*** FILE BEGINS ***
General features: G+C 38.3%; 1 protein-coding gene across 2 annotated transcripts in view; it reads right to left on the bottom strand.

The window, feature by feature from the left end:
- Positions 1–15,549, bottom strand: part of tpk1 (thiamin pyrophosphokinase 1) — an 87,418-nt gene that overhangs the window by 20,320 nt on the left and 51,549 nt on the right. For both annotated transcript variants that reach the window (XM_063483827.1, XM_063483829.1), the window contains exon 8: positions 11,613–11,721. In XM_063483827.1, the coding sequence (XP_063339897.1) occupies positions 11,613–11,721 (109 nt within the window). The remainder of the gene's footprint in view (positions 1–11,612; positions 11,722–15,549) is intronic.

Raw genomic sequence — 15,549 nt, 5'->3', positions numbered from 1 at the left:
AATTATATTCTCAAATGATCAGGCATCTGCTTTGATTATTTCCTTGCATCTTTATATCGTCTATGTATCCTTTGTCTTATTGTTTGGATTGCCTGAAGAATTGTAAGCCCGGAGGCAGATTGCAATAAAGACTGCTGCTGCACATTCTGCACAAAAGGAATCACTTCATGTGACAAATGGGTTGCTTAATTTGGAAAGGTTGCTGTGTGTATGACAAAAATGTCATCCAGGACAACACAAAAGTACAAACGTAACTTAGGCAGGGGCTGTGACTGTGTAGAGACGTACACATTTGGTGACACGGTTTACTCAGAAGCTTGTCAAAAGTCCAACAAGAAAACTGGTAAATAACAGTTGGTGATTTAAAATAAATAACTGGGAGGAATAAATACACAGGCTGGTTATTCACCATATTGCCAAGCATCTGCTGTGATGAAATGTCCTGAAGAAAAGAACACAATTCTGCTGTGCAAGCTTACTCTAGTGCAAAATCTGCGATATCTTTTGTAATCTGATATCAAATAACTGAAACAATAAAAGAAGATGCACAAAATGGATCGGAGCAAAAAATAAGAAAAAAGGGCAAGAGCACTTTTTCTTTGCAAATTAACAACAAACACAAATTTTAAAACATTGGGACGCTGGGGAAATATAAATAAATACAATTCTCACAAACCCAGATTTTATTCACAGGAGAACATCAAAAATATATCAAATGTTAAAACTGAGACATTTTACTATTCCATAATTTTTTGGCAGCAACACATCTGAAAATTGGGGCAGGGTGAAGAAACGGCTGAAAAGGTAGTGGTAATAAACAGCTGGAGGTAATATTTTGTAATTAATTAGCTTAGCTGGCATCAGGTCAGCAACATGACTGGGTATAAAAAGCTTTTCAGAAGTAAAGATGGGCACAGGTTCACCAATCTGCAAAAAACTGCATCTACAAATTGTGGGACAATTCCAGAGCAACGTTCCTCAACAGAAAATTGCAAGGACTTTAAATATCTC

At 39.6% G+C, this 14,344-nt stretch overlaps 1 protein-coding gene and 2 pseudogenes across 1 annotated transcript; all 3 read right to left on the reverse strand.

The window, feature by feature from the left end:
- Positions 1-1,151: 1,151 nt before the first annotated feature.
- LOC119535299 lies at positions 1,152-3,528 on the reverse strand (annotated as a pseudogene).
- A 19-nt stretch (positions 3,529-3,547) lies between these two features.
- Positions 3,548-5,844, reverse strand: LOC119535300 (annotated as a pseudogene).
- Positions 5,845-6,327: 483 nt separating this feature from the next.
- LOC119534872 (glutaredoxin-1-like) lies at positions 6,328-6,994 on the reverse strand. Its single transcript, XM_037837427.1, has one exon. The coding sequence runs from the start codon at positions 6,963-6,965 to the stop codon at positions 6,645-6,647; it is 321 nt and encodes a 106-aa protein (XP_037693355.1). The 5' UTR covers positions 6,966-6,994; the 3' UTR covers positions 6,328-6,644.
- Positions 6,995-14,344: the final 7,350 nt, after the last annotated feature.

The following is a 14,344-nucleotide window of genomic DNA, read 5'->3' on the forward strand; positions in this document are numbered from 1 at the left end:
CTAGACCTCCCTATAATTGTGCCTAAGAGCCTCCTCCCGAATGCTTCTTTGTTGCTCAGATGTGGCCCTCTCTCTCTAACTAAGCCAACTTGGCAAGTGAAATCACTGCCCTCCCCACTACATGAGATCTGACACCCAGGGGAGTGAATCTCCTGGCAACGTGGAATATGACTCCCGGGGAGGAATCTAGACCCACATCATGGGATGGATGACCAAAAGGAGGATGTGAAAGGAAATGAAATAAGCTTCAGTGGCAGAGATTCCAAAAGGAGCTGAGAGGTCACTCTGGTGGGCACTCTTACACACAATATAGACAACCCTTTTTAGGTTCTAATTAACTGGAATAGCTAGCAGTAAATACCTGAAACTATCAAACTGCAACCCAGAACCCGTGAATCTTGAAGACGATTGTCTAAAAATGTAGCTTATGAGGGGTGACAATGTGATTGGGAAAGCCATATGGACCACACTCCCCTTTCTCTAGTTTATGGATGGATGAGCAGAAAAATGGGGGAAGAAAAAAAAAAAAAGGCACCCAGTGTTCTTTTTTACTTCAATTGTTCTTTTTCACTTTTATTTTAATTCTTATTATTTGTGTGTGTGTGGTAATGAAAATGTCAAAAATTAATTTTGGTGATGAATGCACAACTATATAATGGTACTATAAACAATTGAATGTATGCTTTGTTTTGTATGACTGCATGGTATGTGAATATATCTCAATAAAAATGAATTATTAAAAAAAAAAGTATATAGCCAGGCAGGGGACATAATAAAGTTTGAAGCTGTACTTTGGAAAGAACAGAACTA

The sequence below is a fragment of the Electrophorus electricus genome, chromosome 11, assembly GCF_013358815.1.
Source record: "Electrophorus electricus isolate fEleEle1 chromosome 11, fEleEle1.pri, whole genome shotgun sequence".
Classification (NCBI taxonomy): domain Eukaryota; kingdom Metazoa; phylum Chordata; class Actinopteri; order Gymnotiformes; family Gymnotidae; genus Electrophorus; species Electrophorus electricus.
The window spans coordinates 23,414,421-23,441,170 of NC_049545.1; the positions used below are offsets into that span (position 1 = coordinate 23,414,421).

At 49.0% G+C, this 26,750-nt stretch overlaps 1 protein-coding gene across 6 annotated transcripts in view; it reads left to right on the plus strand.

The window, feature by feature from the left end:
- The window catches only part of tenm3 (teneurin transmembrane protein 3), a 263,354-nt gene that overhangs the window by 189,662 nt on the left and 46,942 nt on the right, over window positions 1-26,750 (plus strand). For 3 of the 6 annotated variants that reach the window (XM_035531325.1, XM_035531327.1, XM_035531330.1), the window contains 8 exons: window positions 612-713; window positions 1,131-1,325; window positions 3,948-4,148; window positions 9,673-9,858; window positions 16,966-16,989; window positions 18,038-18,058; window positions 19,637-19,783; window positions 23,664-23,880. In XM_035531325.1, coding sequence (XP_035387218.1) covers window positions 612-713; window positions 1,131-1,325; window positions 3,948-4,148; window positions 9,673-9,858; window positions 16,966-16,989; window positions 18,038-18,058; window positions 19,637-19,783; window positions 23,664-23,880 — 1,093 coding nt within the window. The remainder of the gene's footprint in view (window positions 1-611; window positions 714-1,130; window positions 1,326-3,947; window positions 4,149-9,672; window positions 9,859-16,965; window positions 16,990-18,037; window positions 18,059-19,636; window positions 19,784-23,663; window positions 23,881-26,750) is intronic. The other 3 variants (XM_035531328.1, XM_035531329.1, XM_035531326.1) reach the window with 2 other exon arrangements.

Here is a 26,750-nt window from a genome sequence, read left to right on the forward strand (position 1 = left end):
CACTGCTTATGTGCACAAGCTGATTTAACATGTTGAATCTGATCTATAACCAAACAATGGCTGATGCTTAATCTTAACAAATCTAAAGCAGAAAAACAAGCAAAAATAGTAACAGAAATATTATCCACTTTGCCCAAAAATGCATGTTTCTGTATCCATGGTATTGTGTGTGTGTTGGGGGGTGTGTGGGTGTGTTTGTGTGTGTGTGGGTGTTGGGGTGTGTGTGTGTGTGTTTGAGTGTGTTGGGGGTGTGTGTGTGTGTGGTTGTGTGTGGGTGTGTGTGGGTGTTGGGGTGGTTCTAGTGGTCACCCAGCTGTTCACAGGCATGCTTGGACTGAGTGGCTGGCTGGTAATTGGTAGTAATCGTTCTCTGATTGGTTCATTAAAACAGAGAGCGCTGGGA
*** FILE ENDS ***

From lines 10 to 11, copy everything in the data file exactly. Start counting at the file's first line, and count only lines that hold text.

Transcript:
- A 19-nt stretch (positions 3,529-3,547) lies between these two features.
- Positions 3,548-5,844, reverse strand: LOC119535300 (annotated as a pseudogene).